But, thankfully, Fusilli is an author of daring, and dead sure of the story he wants to tell. He's given Orr a great kick in the psyche, and managed to take an essentially unsympathetic figure and blossom him into a compassionate one, made us care what happens to him and his daughter.

In Hard, Hard City, as never before, we're given bits and pieces of Orr's early hardscrabble upbringing in New Jersey and his uneasy progress as a well-meaning child of his times. Knowing that he's the lower-middle-class product of a Catholic school education, and was reared by an often irrational, hard-drinking mother and a dispirited dad ("my poor gullible father, who spent all week, save Wednesdays and Sundays, on his feet for 10 hours a day in Anthony's Barber Shop, and who, to my knowledge, never wronged anyone"), helps to explain Orr's basic insecurity and the reason why his marriage to the worldly Italian artist, Marina, came as a revelation and a godsend to him.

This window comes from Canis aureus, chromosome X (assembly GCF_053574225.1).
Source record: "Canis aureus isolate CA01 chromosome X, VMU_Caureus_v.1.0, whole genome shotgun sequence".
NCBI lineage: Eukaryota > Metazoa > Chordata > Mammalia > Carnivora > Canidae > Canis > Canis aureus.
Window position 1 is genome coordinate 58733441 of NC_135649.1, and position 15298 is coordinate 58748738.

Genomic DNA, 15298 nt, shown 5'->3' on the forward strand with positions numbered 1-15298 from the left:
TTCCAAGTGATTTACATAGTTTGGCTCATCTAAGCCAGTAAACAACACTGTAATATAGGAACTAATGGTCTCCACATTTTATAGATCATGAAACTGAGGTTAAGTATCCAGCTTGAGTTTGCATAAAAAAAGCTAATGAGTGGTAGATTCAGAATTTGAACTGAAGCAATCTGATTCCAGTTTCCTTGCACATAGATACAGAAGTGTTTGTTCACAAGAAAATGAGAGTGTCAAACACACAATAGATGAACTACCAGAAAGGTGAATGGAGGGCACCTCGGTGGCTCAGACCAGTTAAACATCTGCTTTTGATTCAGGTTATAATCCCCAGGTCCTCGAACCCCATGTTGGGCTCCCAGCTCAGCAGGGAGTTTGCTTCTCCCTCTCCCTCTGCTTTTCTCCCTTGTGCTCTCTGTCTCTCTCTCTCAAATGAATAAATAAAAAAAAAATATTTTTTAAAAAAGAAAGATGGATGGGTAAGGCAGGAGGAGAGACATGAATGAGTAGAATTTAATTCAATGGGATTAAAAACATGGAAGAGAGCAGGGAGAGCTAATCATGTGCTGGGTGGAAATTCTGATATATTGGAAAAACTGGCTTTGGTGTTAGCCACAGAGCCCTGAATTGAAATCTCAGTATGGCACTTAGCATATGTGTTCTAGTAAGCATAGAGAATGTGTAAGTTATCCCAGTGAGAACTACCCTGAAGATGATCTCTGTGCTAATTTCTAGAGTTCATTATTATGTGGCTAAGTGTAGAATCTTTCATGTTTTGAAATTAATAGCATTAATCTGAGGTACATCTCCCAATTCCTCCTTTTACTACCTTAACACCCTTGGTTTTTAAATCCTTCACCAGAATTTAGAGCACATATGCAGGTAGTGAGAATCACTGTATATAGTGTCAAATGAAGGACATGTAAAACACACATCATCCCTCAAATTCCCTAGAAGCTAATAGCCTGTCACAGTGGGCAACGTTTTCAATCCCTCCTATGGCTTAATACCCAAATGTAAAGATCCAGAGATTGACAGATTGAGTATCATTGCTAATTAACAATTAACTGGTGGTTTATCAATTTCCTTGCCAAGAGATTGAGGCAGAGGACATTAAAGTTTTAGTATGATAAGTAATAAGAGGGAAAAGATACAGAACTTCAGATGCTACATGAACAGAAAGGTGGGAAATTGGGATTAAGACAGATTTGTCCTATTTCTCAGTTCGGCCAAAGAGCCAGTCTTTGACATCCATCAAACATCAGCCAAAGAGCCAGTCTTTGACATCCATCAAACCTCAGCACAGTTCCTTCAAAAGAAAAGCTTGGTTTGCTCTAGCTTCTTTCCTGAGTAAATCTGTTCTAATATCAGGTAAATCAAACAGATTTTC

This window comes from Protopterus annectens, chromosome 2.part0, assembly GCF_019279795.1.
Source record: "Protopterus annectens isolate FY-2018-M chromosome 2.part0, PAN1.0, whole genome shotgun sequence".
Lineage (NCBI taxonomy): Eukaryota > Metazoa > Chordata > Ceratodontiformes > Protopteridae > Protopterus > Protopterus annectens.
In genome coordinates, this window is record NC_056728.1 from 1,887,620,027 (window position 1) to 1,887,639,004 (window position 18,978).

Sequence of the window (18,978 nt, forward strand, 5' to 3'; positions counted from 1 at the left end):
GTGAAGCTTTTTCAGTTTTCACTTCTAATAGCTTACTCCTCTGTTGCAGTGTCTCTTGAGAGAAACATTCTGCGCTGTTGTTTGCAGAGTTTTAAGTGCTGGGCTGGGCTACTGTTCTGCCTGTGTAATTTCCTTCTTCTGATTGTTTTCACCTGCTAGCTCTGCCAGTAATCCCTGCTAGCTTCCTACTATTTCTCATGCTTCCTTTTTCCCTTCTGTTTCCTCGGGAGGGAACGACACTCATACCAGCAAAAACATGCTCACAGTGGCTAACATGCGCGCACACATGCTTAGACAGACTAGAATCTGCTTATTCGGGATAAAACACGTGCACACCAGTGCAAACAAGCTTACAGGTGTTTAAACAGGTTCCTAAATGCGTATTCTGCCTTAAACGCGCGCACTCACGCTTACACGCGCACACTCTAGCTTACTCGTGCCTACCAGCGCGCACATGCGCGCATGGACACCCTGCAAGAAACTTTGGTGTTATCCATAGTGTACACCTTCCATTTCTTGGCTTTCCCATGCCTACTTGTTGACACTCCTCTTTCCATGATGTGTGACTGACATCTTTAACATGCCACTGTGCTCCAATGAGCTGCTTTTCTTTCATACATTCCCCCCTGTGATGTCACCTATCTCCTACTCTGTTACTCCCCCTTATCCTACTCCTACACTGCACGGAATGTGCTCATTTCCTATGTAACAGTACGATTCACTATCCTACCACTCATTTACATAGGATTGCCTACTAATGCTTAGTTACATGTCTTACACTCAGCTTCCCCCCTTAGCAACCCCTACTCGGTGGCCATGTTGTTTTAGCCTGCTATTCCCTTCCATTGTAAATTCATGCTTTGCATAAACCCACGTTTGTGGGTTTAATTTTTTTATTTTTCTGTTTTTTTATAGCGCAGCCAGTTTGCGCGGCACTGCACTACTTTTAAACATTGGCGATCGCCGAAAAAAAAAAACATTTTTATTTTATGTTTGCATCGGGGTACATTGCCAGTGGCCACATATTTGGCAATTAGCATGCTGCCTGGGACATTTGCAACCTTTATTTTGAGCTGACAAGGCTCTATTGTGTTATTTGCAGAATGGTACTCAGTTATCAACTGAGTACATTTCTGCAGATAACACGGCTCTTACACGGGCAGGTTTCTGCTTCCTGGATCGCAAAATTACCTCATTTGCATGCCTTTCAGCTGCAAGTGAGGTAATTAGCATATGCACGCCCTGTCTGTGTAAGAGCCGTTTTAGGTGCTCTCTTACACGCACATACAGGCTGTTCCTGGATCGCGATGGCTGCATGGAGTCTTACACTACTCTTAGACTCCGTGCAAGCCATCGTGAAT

Little by little, we're getting him. And he is so worth the effort.

With his wife's demise, Orr inherited her wealth, a handsome Manhattan brownstone and a gallery full of coveted paintings; so, financially, he and Bella are set. Now, he hangs around the city, occasionally butts heads with the police, makes desultory efforts to write again (including putting the finishing touches on his daughter's historical mystery, which features a character known as Malachi Foxx) and, hoping in some cosmic way to set things right somewhere, puts in time as a private investigator.

Early on in Hard, Hard City, Orr endeavors to explain himself to Bella:

"I'll try to stay busy," I said as we reached Greenwich.

"Busy isn't working. Writing: That's working."

"How about if I go look for a few arch-criminals?"

She turned up her pretty nose. "You go to hell for wasting your talent, you know."

To our right, a fat red sun hung above the Jersey palisades. It was early October then, three months ago, but it felt like mid-August, and dumb-ass stories about global warming speckled the tabloids and local TV news. The summer scent of sticky tar was still in the air.